Tuesday, October 27, 2009

Of Neti pots and disappearing husbands

Having cheerfully informed me that I am “a human Petri dish,” my pulmonologist recently recommended that I use a Neti pot at least five times a day. Rinsing out my sinuses has now become a second career. I write a paragraph or two, then heat water in the microwave and retire to the bathroom. Write and rinse; repeat.

This is the kind of thing that makes me cranky.

The onset of middle age has coincided with a distinct increase in the number of hours I spend attempting to maintain or improve my health. When I add up the hours spent jogging, weight training, bicycling, visiting doctors, rinsing out my sinuses, and performing Buteyko breathing exercises (designed to decrease the frequency of asthma attacks), I arrive at an alarming figure. (And no, I can’t fudge the numbers by claiming that the bicycling is really just for fun. It is fun, sort of, in the sense that it’s better than running lukewarm water into my nose, but in my world fun involves either lying down or chocolate and as such, cycling doesn’t qualify.)

It takes me aback, all this attention to self. In the old days (like, when I was thirty), I took my effortless good health for granted. I did nothing to nurture or replenish it; I simply assumed it would always be there. I pretended it was a patient, virtuous, long-suffering husband who wanted only to please me, who seemed to ask for nothing in return (in this way distinguishing itself from my actual husband at the time). I callously took what I wanted; I gave nothing back.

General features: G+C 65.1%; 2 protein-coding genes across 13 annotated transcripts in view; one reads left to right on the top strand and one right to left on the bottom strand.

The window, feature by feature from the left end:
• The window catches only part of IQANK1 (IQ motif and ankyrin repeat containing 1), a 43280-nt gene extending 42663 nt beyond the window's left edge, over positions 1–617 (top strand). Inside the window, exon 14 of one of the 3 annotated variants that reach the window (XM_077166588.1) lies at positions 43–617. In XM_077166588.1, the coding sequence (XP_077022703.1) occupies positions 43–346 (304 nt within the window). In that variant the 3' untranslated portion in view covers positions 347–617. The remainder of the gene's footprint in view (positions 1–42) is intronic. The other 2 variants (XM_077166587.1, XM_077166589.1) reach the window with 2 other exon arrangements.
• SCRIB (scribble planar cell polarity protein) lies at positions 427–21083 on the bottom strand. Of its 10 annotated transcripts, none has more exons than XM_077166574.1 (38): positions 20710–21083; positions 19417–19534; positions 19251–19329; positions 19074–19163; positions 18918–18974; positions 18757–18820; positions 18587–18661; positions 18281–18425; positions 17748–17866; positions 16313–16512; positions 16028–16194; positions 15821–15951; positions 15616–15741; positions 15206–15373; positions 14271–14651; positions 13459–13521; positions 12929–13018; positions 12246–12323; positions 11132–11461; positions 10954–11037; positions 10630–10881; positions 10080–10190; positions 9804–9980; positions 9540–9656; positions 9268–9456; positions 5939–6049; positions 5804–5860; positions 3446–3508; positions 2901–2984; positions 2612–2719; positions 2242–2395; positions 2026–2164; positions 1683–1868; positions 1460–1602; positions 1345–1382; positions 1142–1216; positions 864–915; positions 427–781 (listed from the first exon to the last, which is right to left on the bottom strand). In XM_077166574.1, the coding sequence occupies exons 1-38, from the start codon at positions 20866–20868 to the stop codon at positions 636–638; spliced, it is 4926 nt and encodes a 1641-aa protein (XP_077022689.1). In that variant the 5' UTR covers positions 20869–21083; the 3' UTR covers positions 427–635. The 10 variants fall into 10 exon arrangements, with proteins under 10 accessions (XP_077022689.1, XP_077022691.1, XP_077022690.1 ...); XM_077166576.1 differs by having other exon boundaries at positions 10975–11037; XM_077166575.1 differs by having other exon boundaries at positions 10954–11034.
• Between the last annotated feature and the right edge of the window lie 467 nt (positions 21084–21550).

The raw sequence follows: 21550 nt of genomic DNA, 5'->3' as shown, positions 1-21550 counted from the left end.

Now, in my fifties, I see that this pretend husband was actually a calculating, passive-aggressive jerkwad. While feigning agreeableness, he was really storing up grievances and plotting revenge. Now he’s left me (probably for someone half my age), and I am stuck with my Neti pot and my inhalers and my regret.

It has taken me a long time to learn that you can’t take anything for granted.

Off to the microwave. I hate this. But when I’m finished, I’m going to have an Almond Joy and maybe a nap. As my mother says, So it shouldn’t be a total loss.

Wednesday, October 21, 2009

The Perils and Perks of Aging

Middle age is fraught with unpleasantness. Your body begins to turn on you in vicious and previously unimagined ways. Your adult children make known their grievances. If you are a woman, you become invisible to males under the age of forty. Despite being the high point of Sunday nights, “Mad Men” makes you wonder for the first time in years what your parents’ sex lives were really like.

This is not to say that being middle-aged is without benefits. There are a lot of things I like about being fifty-two. There’s the fact that I no longer bleed on a monthly basis. That’s something. And I like not having to pretend to enjoy rock concerts anymore. Plus, there is the fact that I know all kinds of things of which younger people are ignorant: which actors played the brothers on “Here Come the Brides,” for instance, and what it was like to ride a bike without a helmet, and how it felt to be able to wander your neighborhood entirely beyond the reach of the parental units, who were unabashedly thrilled to be rid of you.